Students focus on personal relationships for Yom Kippur

Samantha Laros

Attendance at services goes up during holidays

The Jewish High Holidays ended last night at sundown with what is widely considered the most important observance in the Hebrew calendar, Yom Kippur.

According to the Jewish faith, God decrees judgment on each person on Rosh Hashanah, the Jewish New Year. In the following 10 days, each person goes through a series of prayers and reflections exploring his or her personal relationships, according to

At the end of the 10-day reflection, God seals the decrees and a new year begins.

Kevin Minster, senior architecture and environmental design major, said since coming to Kent State, he has learned a lot about his accountability in personal relationships. Before college, he was raised to attend services and participate in the regular traditions with his family each year during the High Holidays. College has given him the experience of going through those same traditions on his own. He said he is more aware of his responsibility in his personal relationships because his family no longer leads the way for him.

There are two types of relationships in the Jewish faith. The first is person to person; the second is person to God. If one person does wrong to another, rather than confession to God, Judaism teaches the value of reconciliation with the person who was wronged. The 10 days between Rosh Hashanah and Yom Kippur are meant to provide the Jewish people with opportunities to mend their personal relationships. On Yom Kippur, the Day of Atonement, each person asks God to grant them another year to continue working on these relationships.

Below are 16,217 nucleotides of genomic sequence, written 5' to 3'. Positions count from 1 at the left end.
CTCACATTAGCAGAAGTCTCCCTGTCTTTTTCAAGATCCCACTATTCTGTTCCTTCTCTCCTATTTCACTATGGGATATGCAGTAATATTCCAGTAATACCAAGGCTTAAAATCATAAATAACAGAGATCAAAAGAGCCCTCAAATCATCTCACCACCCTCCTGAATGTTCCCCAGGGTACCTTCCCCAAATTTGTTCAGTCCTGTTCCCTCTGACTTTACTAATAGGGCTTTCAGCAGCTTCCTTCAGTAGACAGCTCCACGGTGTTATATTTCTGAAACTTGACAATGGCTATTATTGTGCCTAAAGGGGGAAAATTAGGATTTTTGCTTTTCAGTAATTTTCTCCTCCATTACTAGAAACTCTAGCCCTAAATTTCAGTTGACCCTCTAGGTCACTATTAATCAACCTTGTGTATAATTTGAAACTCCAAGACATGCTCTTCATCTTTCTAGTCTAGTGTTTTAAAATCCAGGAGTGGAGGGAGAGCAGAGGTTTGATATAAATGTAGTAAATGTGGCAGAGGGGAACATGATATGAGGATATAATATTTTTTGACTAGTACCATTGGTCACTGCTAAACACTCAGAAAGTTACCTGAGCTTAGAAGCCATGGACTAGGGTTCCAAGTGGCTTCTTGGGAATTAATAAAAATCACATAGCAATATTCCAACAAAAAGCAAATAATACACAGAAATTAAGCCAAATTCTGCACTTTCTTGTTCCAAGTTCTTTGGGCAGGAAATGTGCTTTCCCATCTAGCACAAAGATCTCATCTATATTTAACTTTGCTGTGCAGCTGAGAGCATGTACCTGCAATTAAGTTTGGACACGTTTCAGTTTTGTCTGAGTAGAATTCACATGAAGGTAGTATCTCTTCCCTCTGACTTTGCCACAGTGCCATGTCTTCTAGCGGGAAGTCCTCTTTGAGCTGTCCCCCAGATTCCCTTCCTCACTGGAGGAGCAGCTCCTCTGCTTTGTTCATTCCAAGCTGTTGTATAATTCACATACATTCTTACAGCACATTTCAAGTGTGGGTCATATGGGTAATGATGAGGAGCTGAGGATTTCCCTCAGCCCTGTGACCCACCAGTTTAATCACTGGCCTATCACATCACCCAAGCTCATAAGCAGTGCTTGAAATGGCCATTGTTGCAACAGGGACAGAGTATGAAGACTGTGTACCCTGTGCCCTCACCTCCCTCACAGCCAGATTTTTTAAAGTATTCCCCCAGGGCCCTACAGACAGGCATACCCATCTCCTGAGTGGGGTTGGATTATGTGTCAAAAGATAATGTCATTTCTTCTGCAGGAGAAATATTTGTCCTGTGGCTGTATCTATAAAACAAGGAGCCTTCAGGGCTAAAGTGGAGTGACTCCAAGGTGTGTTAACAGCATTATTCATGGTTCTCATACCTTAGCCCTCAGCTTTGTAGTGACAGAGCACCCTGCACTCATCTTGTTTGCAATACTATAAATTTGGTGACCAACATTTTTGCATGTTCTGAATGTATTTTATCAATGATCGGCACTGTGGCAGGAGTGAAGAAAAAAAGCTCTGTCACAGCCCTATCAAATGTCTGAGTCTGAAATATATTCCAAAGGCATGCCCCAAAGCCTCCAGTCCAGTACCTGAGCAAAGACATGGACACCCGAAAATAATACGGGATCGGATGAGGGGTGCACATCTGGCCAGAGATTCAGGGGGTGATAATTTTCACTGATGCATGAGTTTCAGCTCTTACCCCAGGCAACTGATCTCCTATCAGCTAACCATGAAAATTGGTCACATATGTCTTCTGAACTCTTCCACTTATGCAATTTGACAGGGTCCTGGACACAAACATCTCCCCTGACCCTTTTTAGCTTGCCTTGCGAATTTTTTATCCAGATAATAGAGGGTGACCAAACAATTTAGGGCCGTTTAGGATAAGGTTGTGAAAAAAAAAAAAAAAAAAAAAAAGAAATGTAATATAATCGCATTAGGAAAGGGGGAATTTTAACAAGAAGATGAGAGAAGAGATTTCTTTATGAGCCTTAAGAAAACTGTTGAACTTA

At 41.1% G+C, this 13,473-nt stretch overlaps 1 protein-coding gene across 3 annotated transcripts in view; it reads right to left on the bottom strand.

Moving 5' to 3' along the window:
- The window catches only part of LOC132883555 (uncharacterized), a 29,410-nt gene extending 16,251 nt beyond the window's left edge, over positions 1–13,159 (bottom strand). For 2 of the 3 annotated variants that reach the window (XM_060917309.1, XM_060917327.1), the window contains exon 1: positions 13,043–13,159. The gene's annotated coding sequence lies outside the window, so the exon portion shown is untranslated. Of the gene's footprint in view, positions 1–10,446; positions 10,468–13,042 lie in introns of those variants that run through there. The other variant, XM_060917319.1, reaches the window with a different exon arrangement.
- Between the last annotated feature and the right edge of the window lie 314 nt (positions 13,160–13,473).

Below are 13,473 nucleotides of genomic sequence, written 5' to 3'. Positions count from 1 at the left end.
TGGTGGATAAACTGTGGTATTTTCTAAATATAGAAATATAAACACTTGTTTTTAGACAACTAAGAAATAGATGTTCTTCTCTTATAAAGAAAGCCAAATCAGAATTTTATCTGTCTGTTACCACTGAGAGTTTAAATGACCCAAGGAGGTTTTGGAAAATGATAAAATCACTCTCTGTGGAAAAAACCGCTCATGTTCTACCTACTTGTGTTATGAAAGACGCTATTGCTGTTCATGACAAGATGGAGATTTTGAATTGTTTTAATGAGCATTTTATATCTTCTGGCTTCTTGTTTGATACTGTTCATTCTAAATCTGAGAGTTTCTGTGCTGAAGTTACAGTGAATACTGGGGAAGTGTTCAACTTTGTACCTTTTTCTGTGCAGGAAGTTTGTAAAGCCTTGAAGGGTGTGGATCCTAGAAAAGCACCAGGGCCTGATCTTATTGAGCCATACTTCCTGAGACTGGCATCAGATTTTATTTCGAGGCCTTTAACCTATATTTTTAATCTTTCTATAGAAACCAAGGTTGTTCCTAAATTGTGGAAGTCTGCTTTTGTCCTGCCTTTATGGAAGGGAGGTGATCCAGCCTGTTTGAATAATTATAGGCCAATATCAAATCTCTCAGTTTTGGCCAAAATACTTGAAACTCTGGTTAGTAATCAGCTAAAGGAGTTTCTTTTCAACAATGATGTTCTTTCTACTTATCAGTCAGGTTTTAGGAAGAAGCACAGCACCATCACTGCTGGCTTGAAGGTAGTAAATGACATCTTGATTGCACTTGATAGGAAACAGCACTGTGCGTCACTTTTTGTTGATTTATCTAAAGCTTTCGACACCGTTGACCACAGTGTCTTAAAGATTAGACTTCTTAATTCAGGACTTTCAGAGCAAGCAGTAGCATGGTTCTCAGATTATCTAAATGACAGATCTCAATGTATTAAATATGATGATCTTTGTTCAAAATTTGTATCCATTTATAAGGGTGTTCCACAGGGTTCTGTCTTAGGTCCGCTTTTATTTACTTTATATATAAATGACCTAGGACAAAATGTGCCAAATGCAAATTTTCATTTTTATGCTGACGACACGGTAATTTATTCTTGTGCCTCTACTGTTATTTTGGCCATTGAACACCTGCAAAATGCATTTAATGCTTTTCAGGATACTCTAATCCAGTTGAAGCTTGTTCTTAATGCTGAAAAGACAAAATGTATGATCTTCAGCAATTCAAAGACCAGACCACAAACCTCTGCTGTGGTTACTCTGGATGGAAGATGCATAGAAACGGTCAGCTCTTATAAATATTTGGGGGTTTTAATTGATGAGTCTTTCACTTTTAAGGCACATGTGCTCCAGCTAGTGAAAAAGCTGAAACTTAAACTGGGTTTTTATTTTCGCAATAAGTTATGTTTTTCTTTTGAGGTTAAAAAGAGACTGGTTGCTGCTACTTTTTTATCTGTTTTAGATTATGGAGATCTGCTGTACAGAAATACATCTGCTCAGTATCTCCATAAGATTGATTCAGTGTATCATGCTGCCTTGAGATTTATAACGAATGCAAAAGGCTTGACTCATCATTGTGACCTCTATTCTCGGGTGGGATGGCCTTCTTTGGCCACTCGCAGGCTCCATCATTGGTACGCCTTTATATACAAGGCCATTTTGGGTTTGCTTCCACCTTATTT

Traditionally, members of the Jewish community who may not regularly attend services show up for Rosh Hashanah and Yom Kippur.

At Kent State, the number of students who come to Hillel remains fairly consistent, but a greater number of students attend services during the High Holidays than the regular weekly services, Minster said.

For some people, attending the Rosh Hashanah and Yom Kippur services provides enough to identify with Judaism, Minster said. Some people choose to observe every week.

“If you would have asked me last year, I’d have told you I went to services once or twice a semester,” he said. “This year, I try to go every Friday night. It’s just something I do that’s become very important to me.”

Contact religion reporter Samantha Laros at [email protected].